# Count the subsequences of length 4 divisible by 9

To count the subsequences of length 4 of a string of length n which are divisible by 9.

For example if the input string is 9999 then cnt=1

My approach is similar to Brute Force and takes O(n^3).Any better approach than this?

-
If the input string is 99999 (5 digits), what would count be? Do only unique subsequences count, or does each duplicate count separately? –  Steve314 Aug 7 '12 at 21:44
@Steve314 Each duplicate count seperately –  Luv Aug 8 '12 at 14:06

If you want to check if a number is divisible by 9, You better look here.

I will describe the method in short:

``````checkDividedByNine(String pNum) :
If pNum.length < 1
return false
If pNum.length == 1
Sum = 0
For c in pNum:
Sum += toInt(pNum)
return checkDividedByNine(toString(Sum))
``````

So you can reduce the running time to less than O(n^3).

EDIT: If you need very fast algorithm, you can use pre-processing in order to save for each possible 4-digit number, if it is divisible by 9. (It will cost you 10000 in memory)

EDIT 2: Better approach: you can use dynamic programming:

For string S in length N:

D[i,j,k] = The number of subsequences of length j in the string S[i..N] that their value modulo 9 == k.

Where 0 <= k <= 8, 1 <= j <= 4, 1 <= i <= N.

``````D[i,1,k] = simply count the number of elements in S[i..N] that = k(mod 9).
D[N,j,k] = if j==1 and (S[N] modulo 9) == k, return 1. Otherwise, 0.
D[i,j,k] = max{ D[i+1,j,k], D[i+1,j-1, (k-S[i]+9) modulo 9]}.
``````

And you return D[1,4,0].

You get a table in size - N x 9 x 4.

Thus, the overall running time, assuming calculating modulo takes O(1), is O(n).

-
That I know. I want to reduce the complexity of the problem. –  Luv Aug 7 '12 at 21:07
If pNum.length < 1 return false; Why? Why not return 0? –  Vikram Aug 7 '12 at 21:10
checkDividedByNine return boolean, not a number. –  barak1412 Aug 7 '12 at 21:21
@Luv look at my dynamic programming solution –  barak1412 Aug 7 '12 at 21:42
@barak1412 See me working code for the above problem using DP –  Luv Aug 8 '12 at 14:01

Assuming that the subsequence has to consist of consecutive digits, you can scan from left to right, keeping track of what order the last 4 digits read are in. That way, you can do a linear scan and just apply divisibility rules.

If the digits are not necessarily consecutive, then you can do some finangling with lookup tables. The idea is that you can create a 3D array named `table` such that `table[i][j][k]` is the number of sums of `i` digits up to index `j` such that the sum leaves a remainder of `k` when divided by 9. The table itself has size 45n (`i` goes from 0 to 4, `j` goes from 0 to `n-1`, and `k` goes from 0 to 8).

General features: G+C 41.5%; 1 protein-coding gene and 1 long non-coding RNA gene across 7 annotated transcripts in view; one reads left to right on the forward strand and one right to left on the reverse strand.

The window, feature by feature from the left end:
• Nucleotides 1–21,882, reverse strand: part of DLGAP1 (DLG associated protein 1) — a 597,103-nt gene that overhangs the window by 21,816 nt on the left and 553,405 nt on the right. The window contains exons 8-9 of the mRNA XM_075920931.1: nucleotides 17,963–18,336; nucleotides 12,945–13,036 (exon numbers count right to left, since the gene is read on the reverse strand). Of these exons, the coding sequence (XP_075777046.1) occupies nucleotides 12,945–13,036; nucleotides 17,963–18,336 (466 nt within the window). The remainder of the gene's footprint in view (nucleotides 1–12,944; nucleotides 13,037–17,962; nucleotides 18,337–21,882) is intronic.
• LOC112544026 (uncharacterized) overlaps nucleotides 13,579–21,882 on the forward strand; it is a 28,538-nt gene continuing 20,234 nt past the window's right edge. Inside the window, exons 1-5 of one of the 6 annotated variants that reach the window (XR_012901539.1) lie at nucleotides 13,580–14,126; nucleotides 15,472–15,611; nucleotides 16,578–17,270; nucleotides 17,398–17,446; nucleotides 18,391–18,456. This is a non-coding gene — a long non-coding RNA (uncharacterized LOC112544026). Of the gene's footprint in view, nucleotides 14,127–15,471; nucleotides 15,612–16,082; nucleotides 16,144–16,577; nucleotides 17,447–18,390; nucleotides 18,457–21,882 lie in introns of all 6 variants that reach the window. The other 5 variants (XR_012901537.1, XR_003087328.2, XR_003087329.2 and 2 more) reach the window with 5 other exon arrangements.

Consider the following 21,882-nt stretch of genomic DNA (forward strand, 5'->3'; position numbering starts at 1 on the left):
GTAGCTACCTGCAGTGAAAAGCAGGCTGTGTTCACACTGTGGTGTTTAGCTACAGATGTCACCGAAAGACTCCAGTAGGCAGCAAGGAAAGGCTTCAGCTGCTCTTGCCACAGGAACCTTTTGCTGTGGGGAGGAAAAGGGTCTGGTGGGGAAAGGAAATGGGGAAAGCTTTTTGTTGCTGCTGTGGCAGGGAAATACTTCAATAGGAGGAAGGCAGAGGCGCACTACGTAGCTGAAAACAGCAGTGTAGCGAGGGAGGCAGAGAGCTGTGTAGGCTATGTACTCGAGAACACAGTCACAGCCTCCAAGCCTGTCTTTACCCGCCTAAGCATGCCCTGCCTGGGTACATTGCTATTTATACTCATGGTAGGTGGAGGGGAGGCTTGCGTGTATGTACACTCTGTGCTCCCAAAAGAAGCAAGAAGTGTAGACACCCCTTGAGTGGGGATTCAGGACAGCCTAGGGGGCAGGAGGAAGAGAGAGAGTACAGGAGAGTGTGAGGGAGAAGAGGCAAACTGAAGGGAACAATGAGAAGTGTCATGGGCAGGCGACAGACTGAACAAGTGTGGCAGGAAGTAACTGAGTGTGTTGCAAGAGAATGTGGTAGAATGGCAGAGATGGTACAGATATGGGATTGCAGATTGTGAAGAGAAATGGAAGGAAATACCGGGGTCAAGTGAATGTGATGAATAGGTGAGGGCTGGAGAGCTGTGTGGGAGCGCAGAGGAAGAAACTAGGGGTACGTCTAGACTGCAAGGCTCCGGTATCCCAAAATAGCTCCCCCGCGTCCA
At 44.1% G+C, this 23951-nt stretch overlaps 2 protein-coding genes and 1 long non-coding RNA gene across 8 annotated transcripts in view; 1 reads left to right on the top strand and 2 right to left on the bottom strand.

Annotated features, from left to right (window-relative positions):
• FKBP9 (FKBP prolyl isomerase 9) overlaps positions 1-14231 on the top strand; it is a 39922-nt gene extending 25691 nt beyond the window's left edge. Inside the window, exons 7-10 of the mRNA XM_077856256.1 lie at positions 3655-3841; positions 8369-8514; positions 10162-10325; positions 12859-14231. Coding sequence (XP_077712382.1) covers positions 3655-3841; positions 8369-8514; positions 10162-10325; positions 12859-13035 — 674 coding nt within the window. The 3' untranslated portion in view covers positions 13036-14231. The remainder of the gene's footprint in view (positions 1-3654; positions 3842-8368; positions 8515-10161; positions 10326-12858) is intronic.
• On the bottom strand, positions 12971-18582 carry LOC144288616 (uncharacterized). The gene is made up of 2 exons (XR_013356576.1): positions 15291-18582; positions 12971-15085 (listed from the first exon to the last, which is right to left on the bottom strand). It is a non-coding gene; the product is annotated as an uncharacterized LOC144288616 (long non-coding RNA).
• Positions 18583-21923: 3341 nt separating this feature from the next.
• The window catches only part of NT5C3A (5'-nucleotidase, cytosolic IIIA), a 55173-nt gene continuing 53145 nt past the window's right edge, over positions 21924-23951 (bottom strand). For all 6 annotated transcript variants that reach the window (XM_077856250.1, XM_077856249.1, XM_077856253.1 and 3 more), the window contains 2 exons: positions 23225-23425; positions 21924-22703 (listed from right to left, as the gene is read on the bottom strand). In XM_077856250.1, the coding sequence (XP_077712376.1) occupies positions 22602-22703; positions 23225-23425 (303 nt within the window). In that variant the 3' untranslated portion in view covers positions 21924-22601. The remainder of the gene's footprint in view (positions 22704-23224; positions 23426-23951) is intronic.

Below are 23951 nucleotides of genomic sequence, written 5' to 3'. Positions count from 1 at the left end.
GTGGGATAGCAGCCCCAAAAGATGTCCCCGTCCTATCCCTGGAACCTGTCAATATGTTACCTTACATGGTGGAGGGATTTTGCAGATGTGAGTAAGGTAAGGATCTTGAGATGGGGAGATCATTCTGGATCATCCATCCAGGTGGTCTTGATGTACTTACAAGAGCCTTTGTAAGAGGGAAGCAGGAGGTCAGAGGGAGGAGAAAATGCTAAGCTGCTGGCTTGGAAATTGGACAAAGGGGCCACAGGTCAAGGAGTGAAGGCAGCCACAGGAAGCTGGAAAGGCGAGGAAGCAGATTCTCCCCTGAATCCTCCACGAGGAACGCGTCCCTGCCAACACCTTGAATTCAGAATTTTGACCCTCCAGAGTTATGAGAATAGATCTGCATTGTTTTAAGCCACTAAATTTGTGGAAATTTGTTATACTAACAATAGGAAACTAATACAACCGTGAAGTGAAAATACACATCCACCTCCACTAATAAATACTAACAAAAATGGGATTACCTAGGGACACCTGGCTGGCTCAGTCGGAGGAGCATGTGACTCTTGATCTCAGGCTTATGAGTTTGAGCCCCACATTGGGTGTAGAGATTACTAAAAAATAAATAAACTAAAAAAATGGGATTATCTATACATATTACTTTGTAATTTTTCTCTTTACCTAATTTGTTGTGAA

For the recursion, each `table[i][j][k]` entry relies on `table[i-1][j-1][x]` and `table[i][j-1][x]` for all `x` from 0 to 8. Since each entry update takes constant time (at least relative to n), that should get you an O(n) runtime.

-
Numbers are not necessarily consecutive in a subsequence –  Luv Aug 7 '12 at 21:11
Any better than O(n^4)?? –  Luv Aug 7 '12 at 21:14
If you're only looking for the total number, you can try some stuff with memoizing; I'll update my answer. (I was being silly earlier) –  Dennis Meng Aug 7 '12 at 21:15
By the way, can you please explain me how is it O(n^3) or O(n^4)? –  Vikram Aug 7 '12 at 21:16
@Vikram Originally I was working under the assumption that we had to generate each group of 4 digits (of which there are n choose 4), which would have made it O(n^4). Then I found the smarter way to approach it. –  Dennis Meng Aug 7 '12 at 21:28

``````/*NOTE: The following holds true, if the subsequences consist of digits in contagious locations */

public int countOccurrences (String s) {
int count=0;
int len = s.length();
String subs = null;
int sum;

if (len < 4)
return 0;
else {
for (int i=0 ; i<len-3 ; i++) {
subs = s.substring(i, i+4);
sum = 0;

for (int j=0; j<=3; j++) {
sum += Integer.parseInt(String.valueOf(subs.charAt(j)));
}

if (sum%9 == 0)
count++;
}
return count;
}
}
``````
-
As mentioned in a comment to my question, the subsequences don't necessarily contain consecutive digits. Otherwise, this should work. –  Dennis Meng Aug 7 '12 at 21:49
@DennisMeng...You are right, my friend! –  Vikram Aug 7 '12 at 22:04

Here is the complete working code for the above problem based on the above discussed ways using lookup tables

``````int fun(int h)
{
return (h/10 + h%10);
}

int main()
{
int t;
scanf("%d",&t);
int i,T;
for(T=0;T<t;T++)
{
char str[10001];
scanf("%s",str);
int len=strlen(str);
int arr[len][5][10];
memset(arr,0,sizeof(int)*(10*5*len));

int j,k,l;
for(j=0;j<len;j++)
{
int y;
y=(str[j]-48)%10;
arr[j][1][y]++;
}

//printarr(arr,len);

for(i=len-2;i>=0;i--)   //represents the starting index of the string
{

int temp[5][10];
//COPYING ARRAY
int a,b,c,d;
for(a=0;a<=4;a++)
for(b=0;b<=9;b++)
temp[a][b]=arr[i][a][b]+arr[i+1][a][b];

for(j=1;j<=4;j++)   //represents the length of the string
{
for(k=0;k<=9;k++)   //represents the no. of ways to make it
{

if(arr[i+1][j][k]!=0)
{
for(c=1;c<=4;c++)
{
for(d=0;d<=9;d++)
{
if(arr[i][c][d]!=0)
{
int h,r;
r=j+c;
if(r>4)
continue;
h=k+d;
h=fun(h);
if(r<=4)
temp[r][h]=( temp[r][h]+(arr[i][c][d]*arr[i+1][j][k]))%1000000007;
}}}
}

//copy back from temp array

}
}
for(a=0;a<=4;a++)
for(b=0;b<=9;b++)
arr[i][a][b]=temp[a][b];
}

printf("%d\n",(arr[0][1][9])%1000000007);

}

return 0;
}
``````
-
It runs in linear time using lookup tables but it takes O(600n) in worst case and space O(n*4*10). Please see if it could be further optimized. Thanks in advance –  Luv Aug 8 '12 at 14:04